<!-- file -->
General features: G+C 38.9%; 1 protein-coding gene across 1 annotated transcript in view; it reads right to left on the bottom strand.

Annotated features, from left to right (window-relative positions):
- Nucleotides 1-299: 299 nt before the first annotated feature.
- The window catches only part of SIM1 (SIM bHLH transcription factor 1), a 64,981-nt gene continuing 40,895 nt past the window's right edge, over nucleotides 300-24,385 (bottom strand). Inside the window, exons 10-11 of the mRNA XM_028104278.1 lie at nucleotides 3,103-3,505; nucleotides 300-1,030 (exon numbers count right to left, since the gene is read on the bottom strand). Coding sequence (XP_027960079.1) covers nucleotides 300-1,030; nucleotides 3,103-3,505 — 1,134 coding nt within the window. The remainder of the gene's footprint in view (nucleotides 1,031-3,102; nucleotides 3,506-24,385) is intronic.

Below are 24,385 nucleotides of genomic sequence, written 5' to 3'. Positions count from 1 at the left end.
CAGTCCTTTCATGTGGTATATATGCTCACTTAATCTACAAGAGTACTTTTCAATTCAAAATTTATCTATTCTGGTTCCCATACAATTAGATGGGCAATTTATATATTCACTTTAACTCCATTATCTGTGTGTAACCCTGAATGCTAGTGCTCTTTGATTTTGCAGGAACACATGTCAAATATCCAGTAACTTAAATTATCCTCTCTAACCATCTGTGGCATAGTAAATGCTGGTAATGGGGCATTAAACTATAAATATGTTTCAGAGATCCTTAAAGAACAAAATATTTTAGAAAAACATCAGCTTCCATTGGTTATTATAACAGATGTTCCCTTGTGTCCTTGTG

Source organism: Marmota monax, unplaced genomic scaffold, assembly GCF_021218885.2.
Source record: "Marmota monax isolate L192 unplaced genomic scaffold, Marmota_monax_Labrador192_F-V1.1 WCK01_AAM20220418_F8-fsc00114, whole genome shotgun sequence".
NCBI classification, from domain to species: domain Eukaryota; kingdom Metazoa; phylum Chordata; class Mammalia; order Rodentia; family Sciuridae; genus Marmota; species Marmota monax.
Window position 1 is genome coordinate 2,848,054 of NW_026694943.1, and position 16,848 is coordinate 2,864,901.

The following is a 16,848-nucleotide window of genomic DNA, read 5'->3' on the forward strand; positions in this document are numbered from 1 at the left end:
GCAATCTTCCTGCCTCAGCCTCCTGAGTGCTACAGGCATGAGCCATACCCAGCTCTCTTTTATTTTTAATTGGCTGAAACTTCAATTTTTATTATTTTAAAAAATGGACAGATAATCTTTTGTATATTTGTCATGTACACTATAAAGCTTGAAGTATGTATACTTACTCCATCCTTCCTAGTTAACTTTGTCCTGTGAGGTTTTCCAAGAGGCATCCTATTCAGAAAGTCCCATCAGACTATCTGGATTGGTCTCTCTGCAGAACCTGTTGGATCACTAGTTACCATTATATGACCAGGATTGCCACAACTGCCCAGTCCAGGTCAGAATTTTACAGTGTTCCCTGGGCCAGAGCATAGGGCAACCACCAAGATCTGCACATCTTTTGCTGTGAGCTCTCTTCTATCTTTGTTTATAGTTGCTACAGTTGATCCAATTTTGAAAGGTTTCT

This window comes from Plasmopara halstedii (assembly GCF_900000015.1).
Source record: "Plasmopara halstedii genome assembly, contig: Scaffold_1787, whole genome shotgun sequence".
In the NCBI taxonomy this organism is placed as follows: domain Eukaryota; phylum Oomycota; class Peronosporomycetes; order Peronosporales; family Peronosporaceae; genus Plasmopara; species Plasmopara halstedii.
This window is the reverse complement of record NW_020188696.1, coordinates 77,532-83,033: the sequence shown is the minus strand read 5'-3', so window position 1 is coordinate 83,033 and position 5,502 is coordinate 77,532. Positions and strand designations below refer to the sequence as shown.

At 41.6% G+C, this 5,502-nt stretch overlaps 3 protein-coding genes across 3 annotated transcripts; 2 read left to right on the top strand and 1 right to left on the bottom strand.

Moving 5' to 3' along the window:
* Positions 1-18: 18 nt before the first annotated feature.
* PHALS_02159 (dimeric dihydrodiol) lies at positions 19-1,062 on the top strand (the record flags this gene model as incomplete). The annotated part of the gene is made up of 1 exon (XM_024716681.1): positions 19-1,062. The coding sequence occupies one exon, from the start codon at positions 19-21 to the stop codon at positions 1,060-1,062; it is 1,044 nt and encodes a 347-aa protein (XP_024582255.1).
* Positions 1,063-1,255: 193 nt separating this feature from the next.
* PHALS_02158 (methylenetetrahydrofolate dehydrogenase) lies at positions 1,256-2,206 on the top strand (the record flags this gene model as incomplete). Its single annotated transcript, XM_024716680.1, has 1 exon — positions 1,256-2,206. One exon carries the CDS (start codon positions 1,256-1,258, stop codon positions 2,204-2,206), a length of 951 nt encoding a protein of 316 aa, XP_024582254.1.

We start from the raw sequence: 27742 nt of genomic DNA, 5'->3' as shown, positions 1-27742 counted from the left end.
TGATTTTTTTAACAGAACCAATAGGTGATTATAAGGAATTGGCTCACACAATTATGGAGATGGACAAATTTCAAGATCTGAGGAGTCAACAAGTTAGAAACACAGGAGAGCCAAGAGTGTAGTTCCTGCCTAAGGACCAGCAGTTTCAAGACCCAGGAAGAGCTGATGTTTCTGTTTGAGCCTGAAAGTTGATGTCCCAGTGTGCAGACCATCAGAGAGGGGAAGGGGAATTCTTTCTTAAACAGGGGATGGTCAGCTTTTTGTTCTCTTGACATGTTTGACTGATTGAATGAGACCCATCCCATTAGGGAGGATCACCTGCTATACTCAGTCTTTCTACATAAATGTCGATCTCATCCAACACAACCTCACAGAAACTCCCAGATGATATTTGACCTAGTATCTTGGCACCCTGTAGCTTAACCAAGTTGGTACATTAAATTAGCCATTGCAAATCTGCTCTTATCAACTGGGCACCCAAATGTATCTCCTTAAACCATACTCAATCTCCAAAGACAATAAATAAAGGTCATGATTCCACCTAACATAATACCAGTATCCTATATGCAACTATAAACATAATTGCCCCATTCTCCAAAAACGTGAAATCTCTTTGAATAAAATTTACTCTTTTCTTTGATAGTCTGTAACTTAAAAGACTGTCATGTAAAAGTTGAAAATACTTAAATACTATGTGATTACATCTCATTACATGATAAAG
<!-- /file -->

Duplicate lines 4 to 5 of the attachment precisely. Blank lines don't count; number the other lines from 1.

- The window catches only part of SIM1 (SIM bHLH transcription factor 1), a 64,981-nt gene continuing 40,895 nt past the window's right edge, over nucleotides 300-24,385 (bottom strand). Inside the window, exons 10-11 of the mRNA XM_028104278.1 lie at nucleotides 3,103-3,505; nucleotides 300-1,030 (exon numbers count right to left, since the gene is read on the bottom strand). Coding sequence (XP_027960079.1) covers nucleotides 300-1,030; nucleotides 3,103-3,505 — 1,134 coding nt within the window. The remainder of the gene's footprint in view (nucleotides 1,031-3,102; nucleotides 3,506-24,385) is intronic.

Below are 24,385 nucleotides of genomic sequence, written 5' to 3'. Positions count from 1 at the left end.